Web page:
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I'm actually learning piano, and in piano i can play the bass with my left hand and the melody with my right hand. But it doesn't seem to be the case with guitars and i assume that one guitar should play the treble clef and another should play the bass clef.

So is it true to say that anything the lead guitar plays is melody line (whether it be single notes or chords) and anything played by bass guitarist is bass line (whether it be single notes or chords)?

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That's a pretty broad statement. It would generally be true, but not always. Pop formats would mostly adhere to this but bass parts are not always just playing root notes – Robbie Averill Jul 28 '14 at 0:36
    
The instrument that plays the lowest notes in any given song is usually the one playing the bass line. – user1044 Jul 28 '14 at 5:26
up vote 3 down vote accepted

Whatever is played by the bassist is called as a bassline. But it is not necessary that what the lead guitar plays is lead. In some Rock bands there are 2 guitarists i.e. 1 that plays lead/solo and the other that plays the rhythm/riff.

The rhythm is usually one that involves chords or power chords but it may not necessarily be so i.e. the riff. The lead involves higher notes (usually single or a couple together) i.e. melody.

As @scrowler pointed out, the bassist may not always play the root note and may improvise in the scale. BUT whatever the bassist plays is ALWAYS known as the bassline.

Regards Jimmy

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I'm not sure that it is possible to generalize that much...

First of all, in rock songs, you will find a lot of bands playing with 2 guitarists and 1 bassist. So as @Wheat Williams said, the bass line is often played by the bassist in rock songs. But then, there is usually one lead guitar, who will play a melody line and one rhythm guitar, who can be seen as the riff player. This is the most usual band organization.

But you can find A LOT of different organizations in rock songs! Sometimes the lead guitar can be replaced by a trumpet, a sax ... Or the rhythm guitar can be replaced by a keyboard.

Finally, even if bands have a lead guitar and a bassist, it's not mandatory for them to respect the theory above. For instance, it can happens for a lead guitarist to play the "rhythm line" while the bassist is doing the melody, as it can be happening while you are playing piano.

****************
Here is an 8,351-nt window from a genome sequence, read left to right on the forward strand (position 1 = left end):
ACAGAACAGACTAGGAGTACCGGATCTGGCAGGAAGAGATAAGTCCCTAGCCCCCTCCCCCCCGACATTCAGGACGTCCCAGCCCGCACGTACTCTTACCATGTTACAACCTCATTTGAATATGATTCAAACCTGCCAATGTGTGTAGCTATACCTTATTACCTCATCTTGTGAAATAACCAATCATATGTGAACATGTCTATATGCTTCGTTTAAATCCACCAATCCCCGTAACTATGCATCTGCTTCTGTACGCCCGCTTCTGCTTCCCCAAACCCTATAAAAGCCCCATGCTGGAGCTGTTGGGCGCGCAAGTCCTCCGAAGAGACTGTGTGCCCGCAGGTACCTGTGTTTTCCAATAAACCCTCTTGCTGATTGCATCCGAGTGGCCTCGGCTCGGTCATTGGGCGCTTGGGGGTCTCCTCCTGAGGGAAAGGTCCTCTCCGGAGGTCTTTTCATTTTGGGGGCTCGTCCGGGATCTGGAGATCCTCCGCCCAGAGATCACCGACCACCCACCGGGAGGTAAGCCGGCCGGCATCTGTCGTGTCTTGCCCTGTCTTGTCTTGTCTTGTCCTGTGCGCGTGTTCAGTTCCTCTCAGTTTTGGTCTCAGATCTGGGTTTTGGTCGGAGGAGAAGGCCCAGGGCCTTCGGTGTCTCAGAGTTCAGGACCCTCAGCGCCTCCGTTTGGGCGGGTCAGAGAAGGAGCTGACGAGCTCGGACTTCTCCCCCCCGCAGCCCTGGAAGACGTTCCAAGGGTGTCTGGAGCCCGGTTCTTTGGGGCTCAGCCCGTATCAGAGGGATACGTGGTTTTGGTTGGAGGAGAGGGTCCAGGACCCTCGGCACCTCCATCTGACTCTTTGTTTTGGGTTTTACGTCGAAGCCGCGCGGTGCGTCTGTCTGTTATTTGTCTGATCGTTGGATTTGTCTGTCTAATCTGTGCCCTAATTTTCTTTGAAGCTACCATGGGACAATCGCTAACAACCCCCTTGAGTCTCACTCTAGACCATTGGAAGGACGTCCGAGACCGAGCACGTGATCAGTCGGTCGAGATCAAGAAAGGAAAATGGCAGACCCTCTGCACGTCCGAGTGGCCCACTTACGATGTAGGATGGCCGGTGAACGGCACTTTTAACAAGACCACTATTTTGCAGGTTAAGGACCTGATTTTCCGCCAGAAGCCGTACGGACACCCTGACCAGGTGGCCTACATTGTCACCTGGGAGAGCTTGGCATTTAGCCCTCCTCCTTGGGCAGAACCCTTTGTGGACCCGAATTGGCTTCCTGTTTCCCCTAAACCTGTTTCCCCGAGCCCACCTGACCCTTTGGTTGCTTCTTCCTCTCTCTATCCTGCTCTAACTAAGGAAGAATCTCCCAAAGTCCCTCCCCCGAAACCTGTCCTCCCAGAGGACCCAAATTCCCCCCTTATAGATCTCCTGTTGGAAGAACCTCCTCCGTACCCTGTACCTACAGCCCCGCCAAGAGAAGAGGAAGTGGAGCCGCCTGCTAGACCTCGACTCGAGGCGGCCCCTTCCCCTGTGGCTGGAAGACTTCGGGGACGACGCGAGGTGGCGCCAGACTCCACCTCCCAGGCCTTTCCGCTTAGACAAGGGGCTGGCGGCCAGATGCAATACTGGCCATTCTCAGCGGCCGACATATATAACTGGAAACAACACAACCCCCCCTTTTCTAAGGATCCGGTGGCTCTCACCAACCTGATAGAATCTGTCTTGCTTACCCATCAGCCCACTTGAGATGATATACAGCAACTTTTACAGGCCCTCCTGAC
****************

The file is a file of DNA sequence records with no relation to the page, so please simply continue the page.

So I'll definitely say that it's a matter of context, that will depend on the aim of the band on doing something common or more creative.

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Also, in rock (especially harder subgenres) you'll quite often find bass and guitars playing the same riff, uni sono. – leftaroundabout Jun 28 '15 at 21:42

Is it true? No, it's not true because you used the word 'anything'. As said, it can be called a bass line in general if played by the bass even if this 'line' includes chords. It's referring to the instrument if used this way.

A melody on the other hand is a series of notes. Another concept of a bass line is a series of notes in the bass. There is a fine line between calling a series of notes a melody and a motif.

The guitar has six strings. It is common practice in solo classical compositions to have a distinct bass line being played with other notes. This can be done while playing chords or a melody line or mixing it up. In a way, each 'voice' can be a melody line including the bass notes. (Such voices are abstract and can cross over strings or even share notes.)

Put two guitarists and a bass player together and there is plenty of room for them all to play chords and melodies. But traditionally we think of the bass player as playing a bass line (which is often short and repeated) and one guitarist as playing 'rhythm', keeping the beat with strums of chords and the other guitarist playing 'lead' which is often an improvisational melody of single note. ---It works in putting a cover band together especially if the guitarists are talented enough to do both.

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